Then I drove back via Köpenick and south of the Müggelsee. The tour was very nice, watching the changes in the old railway area in Schöneweide is very interesting.

      translated byView Original
      • January 2, 2021

  6. rdf231 went for a bike ride.

    December 31, 2020

    05:48
    66.7 mi
    11.5 mph
    6,100 ft
    6,150 ft
    weisweber, DonDeddy and 49 others like this.
    1. rdf231

      At the end of the year a slightly larger group, once again in the Grunewald and the Teufelsberg.
      We went over the beautiful Spreeuferweg through the Plänterwald and Treptower Park. Here I noticed a UFO house on a ship at the height of the Insel der Jugend, it looks very bizarre. I imagine I saw something like this earlier on the other bank at the Funkhaus Nalepastrasse. However, I don't remember exactly either, in any case, this UFO house is already special, that's where I first noticed it.
      Then we went straight through the city, this time on a slightly different route than usual. From S Bhf. Grunewald I first drove south on the Kronprinzessinenweg (Krone) to the Havelchaussee and then north again on the Havelchaussee. Both paths are always great to drive, the car traffic on the Havelchaussee was limited, so the descents on the Havelchaussee were really fun. Past the Grunewald Tower to just behind the Stößenseebrücke, then I turned off the Havelchaussee and drove over to the Drachenberg.
      The Drachenberg is simply the best free view there is in Berlin. You can look over the entire city center up to the Müggelberge and also have a beautiful view of the Grunewald and the old listening station on the Teufelsberg. If you know your way around Berlin, you can see a lot of buildings from the Drachenberg. Today the Drachenberg lived up to its name and there were a few kites in the sky.
      After that there had to be an ascent to the Teufelsberg, although it is higher, there is almost no view from there, as it is overgrown by trees except for a line of sight. The old listening station is an exciting place, but can only be visited with guided tours. I was there once in 2014 and the view from the top and the visit to the radome was exciting. To what extent you can still get to the very top with the guided tours today, I don't know, but it was really worth it back then.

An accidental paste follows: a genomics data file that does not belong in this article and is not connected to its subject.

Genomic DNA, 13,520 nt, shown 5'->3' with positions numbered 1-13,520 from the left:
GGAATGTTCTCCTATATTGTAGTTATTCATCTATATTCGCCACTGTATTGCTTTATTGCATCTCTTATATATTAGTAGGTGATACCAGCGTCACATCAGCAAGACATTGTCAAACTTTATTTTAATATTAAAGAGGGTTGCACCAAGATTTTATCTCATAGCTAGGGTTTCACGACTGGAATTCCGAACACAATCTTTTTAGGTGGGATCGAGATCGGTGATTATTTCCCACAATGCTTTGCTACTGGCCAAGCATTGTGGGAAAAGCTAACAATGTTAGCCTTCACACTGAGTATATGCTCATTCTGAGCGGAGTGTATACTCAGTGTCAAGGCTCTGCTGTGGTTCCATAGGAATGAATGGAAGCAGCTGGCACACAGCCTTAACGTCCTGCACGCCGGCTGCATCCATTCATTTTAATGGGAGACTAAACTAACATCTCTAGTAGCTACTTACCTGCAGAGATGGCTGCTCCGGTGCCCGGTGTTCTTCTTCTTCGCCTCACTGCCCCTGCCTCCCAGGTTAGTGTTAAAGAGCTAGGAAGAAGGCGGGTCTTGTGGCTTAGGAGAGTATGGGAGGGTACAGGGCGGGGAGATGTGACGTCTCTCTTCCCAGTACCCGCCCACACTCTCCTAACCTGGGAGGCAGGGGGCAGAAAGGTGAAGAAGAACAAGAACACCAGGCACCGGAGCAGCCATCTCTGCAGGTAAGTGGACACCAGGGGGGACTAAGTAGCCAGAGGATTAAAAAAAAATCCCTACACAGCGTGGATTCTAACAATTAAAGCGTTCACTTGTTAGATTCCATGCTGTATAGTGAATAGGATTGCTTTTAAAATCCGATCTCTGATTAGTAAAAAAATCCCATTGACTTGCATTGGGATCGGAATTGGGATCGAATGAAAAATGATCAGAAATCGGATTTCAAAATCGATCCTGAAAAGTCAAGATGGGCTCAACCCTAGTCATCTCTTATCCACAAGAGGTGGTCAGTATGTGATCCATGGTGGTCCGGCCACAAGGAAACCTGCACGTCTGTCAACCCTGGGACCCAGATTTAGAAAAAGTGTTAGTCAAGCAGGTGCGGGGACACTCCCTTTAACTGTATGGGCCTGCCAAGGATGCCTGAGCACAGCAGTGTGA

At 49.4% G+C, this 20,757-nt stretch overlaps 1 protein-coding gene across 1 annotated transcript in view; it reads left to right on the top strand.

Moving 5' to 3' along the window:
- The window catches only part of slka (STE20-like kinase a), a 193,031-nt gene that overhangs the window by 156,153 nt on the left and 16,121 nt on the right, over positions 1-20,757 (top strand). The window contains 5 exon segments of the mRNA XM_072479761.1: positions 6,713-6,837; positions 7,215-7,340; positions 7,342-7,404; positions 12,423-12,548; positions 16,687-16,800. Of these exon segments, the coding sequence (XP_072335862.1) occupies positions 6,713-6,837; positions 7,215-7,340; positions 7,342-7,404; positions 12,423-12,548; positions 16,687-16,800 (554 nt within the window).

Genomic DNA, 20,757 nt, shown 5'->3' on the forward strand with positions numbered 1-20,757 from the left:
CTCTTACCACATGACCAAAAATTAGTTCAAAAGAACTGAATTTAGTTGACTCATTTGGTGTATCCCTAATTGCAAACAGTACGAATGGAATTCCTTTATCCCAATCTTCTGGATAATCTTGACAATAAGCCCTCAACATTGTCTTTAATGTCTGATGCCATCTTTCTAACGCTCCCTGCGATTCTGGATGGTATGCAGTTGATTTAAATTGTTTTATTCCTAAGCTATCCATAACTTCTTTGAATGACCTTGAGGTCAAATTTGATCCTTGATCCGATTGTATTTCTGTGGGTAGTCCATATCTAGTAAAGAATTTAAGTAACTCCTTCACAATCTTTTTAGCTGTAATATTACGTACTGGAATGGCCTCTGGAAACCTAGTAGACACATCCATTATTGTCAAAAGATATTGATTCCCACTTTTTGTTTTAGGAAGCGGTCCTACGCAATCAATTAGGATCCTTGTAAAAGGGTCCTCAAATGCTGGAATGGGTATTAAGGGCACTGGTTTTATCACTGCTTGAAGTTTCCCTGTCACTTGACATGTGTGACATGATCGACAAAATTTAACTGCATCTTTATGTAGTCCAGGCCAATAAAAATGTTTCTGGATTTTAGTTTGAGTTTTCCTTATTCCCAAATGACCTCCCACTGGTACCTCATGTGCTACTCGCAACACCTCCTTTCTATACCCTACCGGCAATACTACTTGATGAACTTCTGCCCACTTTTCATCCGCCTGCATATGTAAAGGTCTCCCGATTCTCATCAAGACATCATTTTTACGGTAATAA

Then we went on the great descent down to Teufelssee and from there past the sand dune back to the Grunewald station. Back it went through Schöneberg and then again over the Tempelhofer Feld, which is always nice. The further way led through Neukölln to Treptower Park, this time I rode the cycle path on the S3 and then through the Wuhlheide. I also drove the somewhat nicer route through the Spree tunnel through Köpenick.
      The tour was a very nice end of the year, Grunewald and especially the view from the Drachenberg are always great.
      For me it was the first year with Komoot and it really made me start exploring lost places, which was always a lot of fun. There are still a few lost places on my list for the next year, but more in the warmer season.
      Of course, I wish everyone here many new beautiful tours and discoveries in the New Year and all the best for 2021. And I wish the Lost Place explorers among us many more exciting explorations.

      translated byView Original
      • December 31, 2020

  7. rdf231 went for a bike ride.

    December 30, 2020

    Tom 🤓, Taximichl and 36 others like this.
    1. rdf231

      Today again a round in Berlin, because the weather and visibility was so good today, I wanted to visit a couple of observation peaks in Berlin.